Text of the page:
Jewish activists plan global Shabbat protest against demolitions

Participants will bring in Shabbat together, share a potluck dinner and take a group photo to upload to social media with the hashtag #ShabbatAgainstDemolition.

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August 10, 2016 02:05
2 minute read.
Sussiya

Jewish peace activists light Shabbat candles in Sussiya. (photo credit: JACK BROOK)

 
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Jewish activists around the world are preparing to take part this weekend in a “global Shabbat against demolition” of  Palestinian villages.

Event organizers say the initiative is a response to a plea by residents of four Palestinian communities – Al Arqib, Umm el-Hiran, Umm al-Khair and Sussiya – who say the demolition of their villages is imminent.

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Last week, the High Court of Justice ordered Defense Minister Avigdor Liberman to issue an opinion on the demolition of Sussiya within two weeks.

People from Israel, the UK, the US, Canada and Australia are taking part in the Shabbat initiative.

“As Jews, we say emphatically that forced displacement, dislocation and demolition do not represent our values,” said a joint call to action put out by the anti-occupation collective All That’s Left, the Center for Jewish Nonviolence (CJNV) and the T’ruah organization.

“These demolitions represent a continued policy of systematic discrimination. As members of a people who have experienced expulsion, persecution and dispossession, we stand with all Palestinian communities facing eviction,” their statement said.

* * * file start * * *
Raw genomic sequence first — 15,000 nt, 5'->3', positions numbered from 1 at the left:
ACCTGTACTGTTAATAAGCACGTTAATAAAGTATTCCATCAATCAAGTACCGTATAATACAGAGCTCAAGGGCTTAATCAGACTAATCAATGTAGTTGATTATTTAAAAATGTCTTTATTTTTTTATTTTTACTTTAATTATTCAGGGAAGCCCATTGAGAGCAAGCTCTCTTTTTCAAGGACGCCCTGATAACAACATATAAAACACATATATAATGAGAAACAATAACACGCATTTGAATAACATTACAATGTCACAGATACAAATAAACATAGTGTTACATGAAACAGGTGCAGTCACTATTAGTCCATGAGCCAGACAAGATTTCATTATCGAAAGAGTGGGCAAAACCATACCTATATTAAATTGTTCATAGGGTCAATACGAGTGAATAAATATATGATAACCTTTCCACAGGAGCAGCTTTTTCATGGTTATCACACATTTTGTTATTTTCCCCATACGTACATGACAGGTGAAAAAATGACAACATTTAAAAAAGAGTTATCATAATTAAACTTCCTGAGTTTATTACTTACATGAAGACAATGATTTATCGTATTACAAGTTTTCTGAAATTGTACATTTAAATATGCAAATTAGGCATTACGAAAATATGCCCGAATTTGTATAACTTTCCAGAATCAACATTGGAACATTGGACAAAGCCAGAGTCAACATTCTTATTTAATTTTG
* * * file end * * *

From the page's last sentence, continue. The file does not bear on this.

Israeli activists are planning to spend Shabbat at Sussiya, as they did a month ago.

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“It’s important for me as a member of an international anti-occupation organization to stand with them. They know [that] international pressure, Jewish and non-Jewish, is a key component of their ability to continue to thrive and exist,” Israeli organizer Erez Bleicher of All That’s Left and CJNV told The Jerusalem Post.

“This global response really represents a movement for justice that will continue to advocate non-violently for a more sustainable reality in which Palestinians can live with dignity and full rights,” Bleicher added.

The event is expected to take different forms from community to community, with some resembling more traditional demonstrations and others comprising Jewish study sessions.

In Melbourne, organizers will shape their Shabbat around the “social-justice lens of Judaism.”

Participants will bring in Shabbat together, share a potluck dinner and take a group photo to upload to social media with the hashtag #Shabbat Against Demolition.They will also hold discussions about the demolitions.

The groups involved include Hashomer Hatza’ir and the Australian Jewish Democratic Society.

Australian organizer Carly Rosenthal, who visited Sussiya and other Palestinian villages last month with CJNV, will share her experiences with the group.

“This Shabbat is all about exemplifying the values of equality, peace, justice and morality. With the Shabbat, we hope to engage the Jewish community around the demolitions happening in these Palestinian communities, and rally together as Jews against the status quo of the occupation,” Rosenthal said.

Hearings on the demolition of Sussiya were halted last year, when villagers and the Civil Administration agreed to sit down and see if they could agree on a plan for the village, either in its current location or at a nearby site. But the process was halted when Liberman took over the Defense Ministry in June, and the Civil Administration waited for him to issue an opinion on the matter.

Liberman has in the past called for the demolition of Sussiya, which has been in a land battle with the state since the 1980s.

“Thus far, the court hasn’t decided to intervene, so we want to show solidarity and that we are representatives of the international audience that is watching what’s happening,” said American-Israeli activist Shifra Sered.

Tovah Lazaroff contributed to this report.

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